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Infective Endocarditis (IE)

An infectious process involving the endocardial layer of the heart.

PubMed Health Glossary
(Source: NIH - National Cancer Institute)

Infective Endocarditis (IE)

Endocarditis (EN-do-kar-DI-tis) is an infection of the inner lining of the heart chambers and valves. This lining is called the endocardium (en-do-KAR-de-um). The condition also is called infective endocarditis (IE).

The term "endocarditis" also is used to describe an inflammation of the endocardium due to other conditions. This article only discusses endocarditis related to infection.

IE occurs if bacteria, fungi, or other germs invade your bloodstream and attach to abnormal areas of your heart. The infection can damage your heart and cause serious and sometimes fatal complications.

IE can develop quickly or slowly; it depends on what type of germ is causing it and whether you have an underlying heart problem. When IE develops quickly, it's called acute infective endocarditis. When it develops slowly, it's called subacute infective endocarditis.

Overview

IE mainly affects people who have... Read more about Infective Endocarditis

What works? Research summarized

Evidence reviews

Prophylaxis Against Infective Endocarditis: Antimicrobial Prophylaxis Against Infective Endocarditis in Adults and Children Undergoing Interventional Procedures [Internet]

Infective endocarditis (IE) is a rare condition with significant morbidity and mortality. It may arise following bacteraemia in a patient with a predisposing cardiac lesion. In an attempt to prevent this disease, over the past 50 years, at-risk patients have been given antibiotic prophylaxis before dental and certain non-dental interventional procedures.

Antibiotics for the prevention of bacterial endocarditis (severe infection or inflammation of the lining of the heart chambers) in dentistry

This review, carried out by authors of the Cochrane Oral Health Group, has been produced to determine whether people at increased risk of bacterial endocarditis, a severe infection or inflammation of the lining of the heart chambers, should routinely take antibiotics before invasive dental procedures in order to reduce the incidence of endocarditis, the number of deaths, and the amount of serious illness this group of people experiences.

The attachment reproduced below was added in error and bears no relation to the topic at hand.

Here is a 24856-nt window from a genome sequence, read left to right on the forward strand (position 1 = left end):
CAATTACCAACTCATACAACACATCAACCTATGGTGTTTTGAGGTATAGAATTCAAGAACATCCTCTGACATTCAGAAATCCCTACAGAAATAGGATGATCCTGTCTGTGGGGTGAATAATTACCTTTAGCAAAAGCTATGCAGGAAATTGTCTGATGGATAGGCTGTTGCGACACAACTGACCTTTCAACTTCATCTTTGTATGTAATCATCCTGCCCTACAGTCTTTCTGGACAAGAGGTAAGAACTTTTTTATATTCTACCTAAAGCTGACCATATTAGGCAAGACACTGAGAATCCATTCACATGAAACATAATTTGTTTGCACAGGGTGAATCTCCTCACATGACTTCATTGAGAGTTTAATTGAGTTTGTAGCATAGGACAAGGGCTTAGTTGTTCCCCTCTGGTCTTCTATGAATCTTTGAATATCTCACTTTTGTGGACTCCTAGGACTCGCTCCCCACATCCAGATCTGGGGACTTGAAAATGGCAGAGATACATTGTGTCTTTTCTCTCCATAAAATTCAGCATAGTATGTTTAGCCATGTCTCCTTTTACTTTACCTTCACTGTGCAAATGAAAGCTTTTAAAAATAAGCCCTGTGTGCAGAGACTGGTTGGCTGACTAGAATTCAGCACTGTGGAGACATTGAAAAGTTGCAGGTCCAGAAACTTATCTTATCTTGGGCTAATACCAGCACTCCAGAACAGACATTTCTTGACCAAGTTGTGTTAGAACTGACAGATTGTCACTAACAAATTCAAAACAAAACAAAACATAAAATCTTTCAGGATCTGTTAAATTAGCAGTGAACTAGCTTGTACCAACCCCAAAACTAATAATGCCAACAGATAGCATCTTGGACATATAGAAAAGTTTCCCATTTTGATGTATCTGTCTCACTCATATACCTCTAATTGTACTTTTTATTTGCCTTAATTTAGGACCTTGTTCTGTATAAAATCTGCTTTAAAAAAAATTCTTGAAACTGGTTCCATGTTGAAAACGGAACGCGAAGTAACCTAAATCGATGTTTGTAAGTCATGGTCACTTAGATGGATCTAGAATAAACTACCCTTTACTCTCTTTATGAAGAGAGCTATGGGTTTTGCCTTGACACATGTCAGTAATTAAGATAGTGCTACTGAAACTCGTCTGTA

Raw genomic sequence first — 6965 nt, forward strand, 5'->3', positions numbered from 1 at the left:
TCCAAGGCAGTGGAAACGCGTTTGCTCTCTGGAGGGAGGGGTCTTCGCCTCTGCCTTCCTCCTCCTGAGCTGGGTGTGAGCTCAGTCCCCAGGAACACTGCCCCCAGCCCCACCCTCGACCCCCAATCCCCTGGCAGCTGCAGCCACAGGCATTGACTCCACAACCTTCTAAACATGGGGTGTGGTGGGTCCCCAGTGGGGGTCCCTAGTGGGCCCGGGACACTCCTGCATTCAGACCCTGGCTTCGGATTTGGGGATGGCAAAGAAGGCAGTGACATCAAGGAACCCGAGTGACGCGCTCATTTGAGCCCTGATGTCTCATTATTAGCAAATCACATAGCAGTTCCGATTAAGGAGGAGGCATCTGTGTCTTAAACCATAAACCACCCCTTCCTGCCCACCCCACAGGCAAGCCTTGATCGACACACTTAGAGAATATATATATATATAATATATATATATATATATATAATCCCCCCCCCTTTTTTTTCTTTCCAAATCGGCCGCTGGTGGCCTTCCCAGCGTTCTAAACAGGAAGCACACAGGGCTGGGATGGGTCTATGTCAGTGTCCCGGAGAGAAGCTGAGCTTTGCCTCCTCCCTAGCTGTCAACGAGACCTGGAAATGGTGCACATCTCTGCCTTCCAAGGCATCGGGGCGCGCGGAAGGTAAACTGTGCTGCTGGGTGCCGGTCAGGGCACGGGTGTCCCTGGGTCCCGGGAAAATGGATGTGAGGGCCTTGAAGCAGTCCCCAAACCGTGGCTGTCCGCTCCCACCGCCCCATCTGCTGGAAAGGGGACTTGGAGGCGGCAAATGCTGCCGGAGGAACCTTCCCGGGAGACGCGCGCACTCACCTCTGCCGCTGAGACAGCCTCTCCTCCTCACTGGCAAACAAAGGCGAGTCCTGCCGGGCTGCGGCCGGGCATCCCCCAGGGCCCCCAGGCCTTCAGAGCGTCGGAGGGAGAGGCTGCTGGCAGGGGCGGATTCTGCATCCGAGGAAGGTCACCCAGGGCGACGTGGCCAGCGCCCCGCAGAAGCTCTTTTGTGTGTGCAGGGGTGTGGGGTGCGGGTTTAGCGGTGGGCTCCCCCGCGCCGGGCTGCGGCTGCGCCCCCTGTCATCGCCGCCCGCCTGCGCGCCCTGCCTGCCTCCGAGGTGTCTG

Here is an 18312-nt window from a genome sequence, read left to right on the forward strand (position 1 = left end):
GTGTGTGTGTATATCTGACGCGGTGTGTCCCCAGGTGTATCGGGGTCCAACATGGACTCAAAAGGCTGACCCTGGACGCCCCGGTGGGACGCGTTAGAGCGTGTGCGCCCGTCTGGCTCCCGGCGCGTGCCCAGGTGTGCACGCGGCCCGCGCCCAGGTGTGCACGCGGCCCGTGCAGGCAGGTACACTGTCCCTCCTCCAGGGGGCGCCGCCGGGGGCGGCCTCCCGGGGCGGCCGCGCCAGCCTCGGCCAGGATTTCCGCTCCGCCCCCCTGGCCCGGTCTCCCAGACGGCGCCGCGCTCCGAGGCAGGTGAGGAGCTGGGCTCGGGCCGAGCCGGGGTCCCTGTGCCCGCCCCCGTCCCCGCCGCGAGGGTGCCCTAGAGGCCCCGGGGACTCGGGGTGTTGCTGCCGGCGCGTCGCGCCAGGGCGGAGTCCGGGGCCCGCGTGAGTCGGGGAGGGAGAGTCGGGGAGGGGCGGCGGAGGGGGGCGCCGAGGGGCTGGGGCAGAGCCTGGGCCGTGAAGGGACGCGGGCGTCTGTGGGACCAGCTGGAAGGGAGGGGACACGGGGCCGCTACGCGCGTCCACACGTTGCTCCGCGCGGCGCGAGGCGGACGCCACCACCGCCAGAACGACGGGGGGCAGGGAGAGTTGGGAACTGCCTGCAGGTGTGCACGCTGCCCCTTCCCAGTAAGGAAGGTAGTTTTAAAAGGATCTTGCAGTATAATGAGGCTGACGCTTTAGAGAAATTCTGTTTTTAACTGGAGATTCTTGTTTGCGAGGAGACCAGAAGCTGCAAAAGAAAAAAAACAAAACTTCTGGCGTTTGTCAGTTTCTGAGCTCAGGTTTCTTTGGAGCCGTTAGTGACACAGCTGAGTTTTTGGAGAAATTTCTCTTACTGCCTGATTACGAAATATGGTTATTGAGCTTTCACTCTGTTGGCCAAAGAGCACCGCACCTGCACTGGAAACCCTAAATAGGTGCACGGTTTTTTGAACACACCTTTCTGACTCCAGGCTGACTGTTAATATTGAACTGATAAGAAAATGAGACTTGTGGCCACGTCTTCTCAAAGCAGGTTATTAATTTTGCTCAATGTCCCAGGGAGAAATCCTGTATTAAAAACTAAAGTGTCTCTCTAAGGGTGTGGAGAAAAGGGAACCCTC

Oral antibiotic therapy for the treatment of infective endocarditis: a systematic review

BACKGROUND: The role of oral antibiotic therapy in treating infective endocarditis (IE) is not well established.

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Summaries for consumers

Antibiotics for the prevention of bacterial endocarditis (severe infection or inflammation of the lining of the heart chambers) in dentistry

This review, carried out by authors of the Cochrane Oral Health Group, has been produced to determine whether people at increased risk of bacterial endocarditis, a severe infection or inflammation of the lining of the heart chambers, should routinely take antibiotics before invasive dental procedures in order to reduce the incidence of endocarditis, the number of deaths, and the amount of serious illness this group of people experiences.

Injectable gold for treating rheumatoid arthritis

Although its use can be limited by the incidence of serious harms, injectable gold has an important clinically and statistically significant benefit in the short term treatment of patients with rheumatoid arthritis.

A single beta lactam antibiotic versus a beta lactam‐aminoglycoside combination for patients with severe infection

Infections caused by bacteria and requiring hospitalization are a leading cause of preventable death. The beta lactam antibiotics (e.g. penicillins, cephalosporins) and the aminoglycosides (e.g. gentamicin) kill bacteria by different means. Combining a beta lactam with an aminoglycoside could, therefore, result in more effective treatment of patients with severe infection but with the side effects of both antibiotics. We reviewed clinical trials that compared intravenous treatment with a beta lactam versus treatment with a beta lactam plus an aminoglycoside.

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Terms to know

Acute
Describes something that happens suddenly and for a short time. Opposite of chronic, or long lasting.
Congenital Heart Defects (Congenital Heart Diseases)
Congenital heart defects are problems with the heart's structure that are present at birth.
Endocardium
The endocardium is the innermost layer of tissue that lines the chambers of the heart.
Heart Valve Disease
Heart valve disease is a condition in which one or more of your heart valves don't work properly.
Heart Valves (Cardiac Valves)
Any of the four heart valves that regulate the flow of blood through the chambers of the heart.
Infection
The invasion and growth of germs in the body. The germs may be bacteria, viruses, yeast, fungi, or other microorganisms.

More about Infective Endocarditis

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Other terms to know: See all 6
Acute, Congenital Heart Defects (Congenital Heart Diseases), Endocardium

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